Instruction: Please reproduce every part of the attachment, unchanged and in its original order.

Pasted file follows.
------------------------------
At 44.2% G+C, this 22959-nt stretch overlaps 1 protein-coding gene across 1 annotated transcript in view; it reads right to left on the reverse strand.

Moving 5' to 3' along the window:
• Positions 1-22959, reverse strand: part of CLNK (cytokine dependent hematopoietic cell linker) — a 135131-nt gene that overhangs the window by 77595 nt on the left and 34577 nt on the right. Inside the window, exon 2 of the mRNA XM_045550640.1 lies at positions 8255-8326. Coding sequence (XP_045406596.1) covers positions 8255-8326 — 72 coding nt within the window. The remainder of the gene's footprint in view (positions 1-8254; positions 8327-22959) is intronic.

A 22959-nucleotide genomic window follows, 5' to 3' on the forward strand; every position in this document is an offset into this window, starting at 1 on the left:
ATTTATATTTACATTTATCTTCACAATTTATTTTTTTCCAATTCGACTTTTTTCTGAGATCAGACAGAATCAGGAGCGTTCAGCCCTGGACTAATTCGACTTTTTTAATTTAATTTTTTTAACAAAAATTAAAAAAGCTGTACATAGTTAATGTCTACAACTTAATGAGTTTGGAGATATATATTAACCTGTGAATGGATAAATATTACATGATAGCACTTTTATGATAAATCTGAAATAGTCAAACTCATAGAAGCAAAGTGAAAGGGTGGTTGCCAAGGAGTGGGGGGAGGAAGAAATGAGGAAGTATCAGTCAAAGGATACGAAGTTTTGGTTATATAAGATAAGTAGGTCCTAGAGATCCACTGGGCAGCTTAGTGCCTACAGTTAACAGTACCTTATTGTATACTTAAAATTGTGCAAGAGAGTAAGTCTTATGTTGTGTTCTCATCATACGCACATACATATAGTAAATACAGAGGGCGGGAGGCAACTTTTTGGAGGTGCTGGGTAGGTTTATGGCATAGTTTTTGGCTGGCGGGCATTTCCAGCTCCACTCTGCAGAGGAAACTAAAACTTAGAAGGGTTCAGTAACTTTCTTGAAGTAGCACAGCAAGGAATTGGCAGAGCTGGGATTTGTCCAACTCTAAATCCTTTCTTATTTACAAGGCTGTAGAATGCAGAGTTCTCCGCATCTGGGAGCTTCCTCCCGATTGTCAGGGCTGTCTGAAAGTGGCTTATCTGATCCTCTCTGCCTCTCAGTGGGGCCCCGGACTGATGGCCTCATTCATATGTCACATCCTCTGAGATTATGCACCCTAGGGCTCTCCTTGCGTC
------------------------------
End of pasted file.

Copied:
At 44.2% G+C, this 22959-nt stretch overlaps 1 protein-coding gene across 1 annotated transcript in view; it reads right to left on the reverse strand.

Moving 5' to 3' along the window:
• Positions 1-22959, reverse strand: part of CLNK (cytokine dependent hematopoietic cell linker) — a 135131-nt gene that overhangs the window by 77595 nt on the left and 34577 nt on the right. Inside the window, exon 2 of the mRNA XM_045550640.1 lies at positions 8255-8326. Coding sequence (XP_045406596.1) covers positions 8255-8326 — 72 coding nt within the window. The remainder of the gene's footprint in view (positions 1-8254; positions 8327-22959) is intronic.

A 22959-nucleotide genomic window follows, 5' to 3' on the forward strand; every position in this document is an offset into this window, starting at 1 on the left:
ATTTATATTTACATTTATCTTCACAATTTATTTTTTTCCAATTCGACTTTTTTCTGAGATCAGACAGAATCAGGAGCGTTCAGCCCTGGACTAATTCGACTTTTTTAATTTAATTTTTTTAACAAAAATTAAAAAAGCTGTACATAGTTAATGTCTACAACTTAATGAGTTTGGAGATATATATTAACCTGTGAATGGATAAATATTACATGATAGCACTTTTATGATAAATCTGAAATAGTCAAACTCATAGAAGCAAAGTGAAAGGGTGGTTGCCAAGGAGTGGGGGGAGGAAGAAATGAGGAAGTATCAGTCAAAGGATACGAAGTTTTGGTTATATAAGATAAGTAGGTCCTAGAGATCCACTGGGCAGCTTAGTGCCTACAGTTAACAGTACCTTATTGTATACTTAAAATTGTGCAAGAGAGTAAGTCTTATGTTGTGTTCTCATCATACGCACATACATATAGTAAATACAGAGGGCGGGAGGCAACTTTTTGGAGGTGCTGGGTAGGTTTATGGCATAGTTTTTGGCTGGCGGGCATTTCCAGCTCCACTCTGCAGAGGAAACTAAAACTTAGAAGGGTTCAGTAACTTTCTTGAAGTAGCACAGCAAGGAATTGGCAGAGCTGGGATTTGTCCAACTCTAAATCCTTTCTTATTTACAAGGCTGTAGAATGCAGAGTTCTCCGCATCTGGGAGCTTCCTCCCGATTGTCAGGGCTGTCTGAAAGTGGCTTATCTGATCCTCTCTGCCTCTCAGTGGGGCCCCGGACTGATGGCCTCATTCATATGTCACATCCTCTGAGATTATGCACCCTAGGGCTCTCCTTGCGTC